Groups working to protect burned areas from monsoon flooding

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TUCSON, Ariz. -- The Monument Fire destroyed homes, businesses and vegetation near and around Sierra Vista.

Now flooding is a problem in the area because there's no vegetation to soak up the rain.

The smell of fire is gone, residents are back in their homes, but the land is still charred as if the fire happened a few days ago.

The burned area emergency response team is working closely with the natural resources conservation service to slowly bring the forest back.

First they must control the water.

"It just slammed in the backdoor went in throughout the whole bottom floor and took everything out on the bottom floor.  It was about two and a half feet in the house so everything is ruined," said homeowner Mary Means.

Mary and her husband were at their son's wedding in Wisconsin when the rains and floods hit earlier this month.

The home they built more than 30 years ago is now covered in mud.

"At first it was shocking and now its kind of like you just got to be at peace with it.  It's what life deals out sometimes you know," said Means.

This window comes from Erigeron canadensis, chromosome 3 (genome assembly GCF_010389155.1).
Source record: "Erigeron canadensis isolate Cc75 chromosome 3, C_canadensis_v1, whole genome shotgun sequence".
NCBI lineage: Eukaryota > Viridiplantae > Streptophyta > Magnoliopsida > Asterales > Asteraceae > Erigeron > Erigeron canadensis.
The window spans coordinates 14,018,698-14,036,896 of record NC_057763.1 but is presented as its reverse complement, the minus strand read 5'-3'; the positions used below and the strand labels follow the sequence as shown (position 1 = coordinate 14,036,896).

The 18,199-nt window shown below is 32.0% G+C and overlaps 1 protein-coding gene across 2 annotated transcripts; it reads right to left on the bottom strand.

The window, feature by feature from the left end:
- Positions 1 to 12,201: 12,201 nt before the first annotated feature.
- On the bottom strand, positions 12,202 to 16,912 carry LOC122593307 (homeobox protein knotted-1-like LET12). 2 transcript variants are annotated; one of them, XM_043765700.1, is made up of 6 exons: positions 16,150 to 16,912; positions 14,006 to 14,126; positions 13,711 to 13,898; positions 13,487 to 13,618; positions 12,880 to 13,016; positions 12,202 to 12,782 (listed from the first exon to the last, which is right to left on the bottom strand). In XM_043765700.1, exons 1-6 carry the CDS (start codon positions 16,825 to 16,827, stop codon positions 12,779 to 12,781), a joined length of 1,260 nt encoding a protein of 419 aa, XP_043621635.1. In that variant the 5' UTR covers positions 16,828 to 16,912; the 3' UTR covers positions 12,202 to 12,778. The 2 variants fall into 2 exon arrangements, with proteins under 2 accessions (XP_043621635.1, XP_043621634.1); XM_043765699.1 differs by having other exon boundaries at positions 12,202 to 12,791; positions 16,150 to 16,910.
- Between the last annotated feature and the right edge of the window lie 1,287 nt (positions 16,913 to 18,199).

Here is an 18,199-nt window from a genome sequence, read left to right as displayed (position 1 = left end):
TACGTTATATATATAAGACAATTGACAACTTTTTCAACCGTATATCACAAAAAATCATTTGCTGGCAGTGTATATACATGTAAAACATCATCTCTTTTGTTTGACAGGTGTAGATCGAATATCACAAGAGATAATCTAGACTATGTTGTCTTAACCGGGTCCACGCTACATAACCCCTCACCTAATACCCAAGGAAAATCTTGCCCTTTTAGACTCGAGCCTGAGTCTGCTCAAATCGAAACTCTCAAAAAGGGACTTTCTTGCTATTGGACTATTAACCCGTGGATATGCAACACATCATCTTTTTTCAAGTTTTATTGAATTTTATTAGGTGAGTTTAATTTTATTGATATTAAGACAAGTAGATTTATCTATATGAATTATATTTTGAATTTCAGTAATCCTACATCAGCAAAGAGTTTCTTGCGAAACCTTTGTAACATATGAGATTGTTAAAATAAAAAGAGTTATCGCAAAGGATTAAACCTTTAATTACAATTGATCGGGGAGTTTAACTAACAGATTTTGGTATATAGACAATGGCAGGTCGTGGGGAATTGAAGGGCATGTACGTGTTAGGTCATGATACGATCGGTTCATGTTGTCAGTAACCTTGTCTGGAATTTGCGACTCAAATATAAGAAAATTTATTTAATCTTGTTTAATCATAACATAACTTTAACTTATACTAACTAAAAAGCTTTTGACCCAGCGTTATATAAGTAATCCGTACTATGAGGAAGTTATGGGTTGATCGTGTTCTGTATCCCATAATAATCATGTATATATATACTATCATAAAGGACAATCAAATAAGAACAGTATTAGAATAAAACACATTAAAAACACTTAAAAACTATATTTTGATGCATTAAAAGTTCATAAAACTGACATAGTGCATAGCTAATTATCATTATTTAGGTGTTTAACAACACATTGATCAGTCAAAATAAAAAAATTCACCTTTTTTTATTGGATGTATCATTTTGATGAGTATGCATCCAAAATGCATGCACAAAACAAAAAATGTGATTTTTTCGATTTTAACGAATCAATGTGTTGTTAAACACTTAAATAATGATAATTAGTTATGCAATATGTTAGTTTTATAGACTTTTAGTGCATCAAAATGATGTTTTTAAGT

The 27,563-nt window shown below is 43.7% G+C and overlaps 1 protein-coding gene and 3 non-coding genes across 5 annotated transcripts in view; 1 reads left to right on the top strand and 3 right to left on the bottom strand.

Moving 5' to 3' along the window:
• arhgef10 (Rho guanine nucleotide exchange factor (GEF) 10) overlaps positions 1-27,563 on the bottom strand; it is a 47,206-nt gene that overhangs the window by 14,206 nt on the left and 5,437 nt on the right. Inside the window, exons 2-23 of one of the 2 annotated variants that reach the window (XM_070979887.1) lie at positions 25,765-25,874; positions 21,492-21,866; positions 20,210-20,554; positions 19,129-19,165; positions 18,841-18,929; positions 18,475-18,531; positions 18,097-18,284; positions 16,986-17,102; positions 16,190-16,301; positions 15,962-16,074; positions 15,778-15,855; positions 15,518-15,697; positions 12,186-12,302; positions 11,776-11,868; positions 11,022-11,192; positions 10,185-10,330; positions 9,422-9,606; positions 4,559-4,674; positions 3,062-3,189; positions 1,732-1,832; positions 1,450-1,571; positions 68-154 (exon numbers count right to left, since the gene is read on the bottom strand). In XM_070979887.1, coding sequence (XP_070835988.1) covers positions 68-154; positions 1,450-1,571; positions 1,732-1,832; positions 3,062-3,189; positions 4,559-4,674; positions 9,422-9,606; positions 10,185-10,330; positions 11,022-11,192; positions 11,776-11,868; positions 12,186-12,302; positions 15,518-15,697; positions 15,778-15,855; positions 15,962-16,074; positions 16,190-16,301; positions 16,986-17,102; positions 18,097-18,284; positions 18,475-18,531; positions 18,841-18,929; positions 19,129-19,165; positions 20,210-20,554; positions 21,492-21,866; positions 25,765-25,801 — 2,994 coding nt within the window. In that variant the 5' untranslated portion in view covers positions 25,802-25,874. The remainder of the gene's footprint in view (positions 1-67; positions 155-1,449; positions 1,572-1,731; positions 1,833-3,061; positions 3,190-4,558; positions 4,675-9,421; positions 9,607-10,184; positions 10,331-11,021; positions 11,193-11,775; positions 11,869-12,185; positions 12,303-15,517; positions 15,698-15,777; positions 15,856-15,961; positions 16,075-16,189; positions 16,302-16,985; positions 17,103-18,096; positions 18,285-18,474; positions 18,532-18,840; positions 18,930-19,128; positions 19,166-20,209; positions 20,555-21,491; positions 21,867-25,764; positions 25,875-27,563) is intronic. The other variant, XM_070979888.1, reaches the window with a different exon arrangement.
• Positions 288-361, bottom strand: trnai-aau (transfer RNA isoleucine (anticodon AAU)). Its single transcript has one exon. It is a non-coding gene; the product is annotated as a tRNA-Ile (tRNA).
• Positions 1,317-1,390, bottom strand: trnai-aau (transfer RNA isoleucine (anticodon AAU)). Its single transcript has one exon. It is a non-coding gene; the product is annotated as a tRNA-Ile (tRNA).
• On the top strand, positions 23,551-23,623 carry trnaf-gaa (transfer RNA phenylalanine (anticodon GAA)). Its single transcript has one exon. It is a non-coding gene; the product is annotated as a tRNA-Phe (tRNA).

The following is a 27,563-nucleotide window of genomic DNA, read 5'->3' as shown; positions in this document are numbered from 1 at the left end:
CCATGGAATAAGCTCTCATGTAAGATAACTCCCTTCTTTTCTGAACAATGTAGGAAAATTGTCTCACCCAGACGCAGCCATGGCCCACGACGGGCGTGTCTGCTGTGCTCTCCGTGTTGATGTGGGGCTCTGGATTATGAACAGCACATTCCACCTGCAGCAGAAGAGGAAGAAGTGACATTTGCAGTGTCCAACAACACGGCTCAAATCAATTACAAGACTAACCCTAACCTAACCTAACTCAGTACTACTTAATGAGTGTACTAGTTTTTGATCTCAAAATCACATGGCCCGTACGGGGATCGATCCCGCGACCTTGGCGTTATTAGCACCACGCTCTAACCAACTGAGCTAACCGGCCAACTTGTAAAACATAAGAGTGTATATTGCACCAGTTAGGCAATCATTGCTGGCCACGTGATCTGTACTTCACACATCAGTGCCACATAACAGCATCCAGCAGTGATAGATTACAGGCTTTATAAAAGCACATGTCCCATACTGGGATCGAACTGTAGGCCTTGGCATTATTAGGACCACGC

Not only are the folks that live on the mountains feeling the effects of the rain and the flooding, folks right across the street on 92 say water was rushing towards their homes.

"It kind of sounded like a freight train coming down the canyon, large boulders, I mean boulders the size of Volkswagen bugs," said homeowner Randy Keiller.

It was a scary moment for Keiller and his family as they watched from a window.

"Especially when it rushes up by the side of your house throughout your out building and very scary we didn't know whether to stay or take off," said Keiller.

The Burned Area Emergency Response, the National Resource Conservation Service and others have been working hard to protect the houses.  Their solution -- using heavy equipment to clear channels, placing sandbags and jersey barriers to divert the water.

"Were hoping that they provide resistance against the rocks plus deflect the water into the channel," said Lou Catallini with the NRCS.

Residents say they're confident the barriers will keep the water from their homes.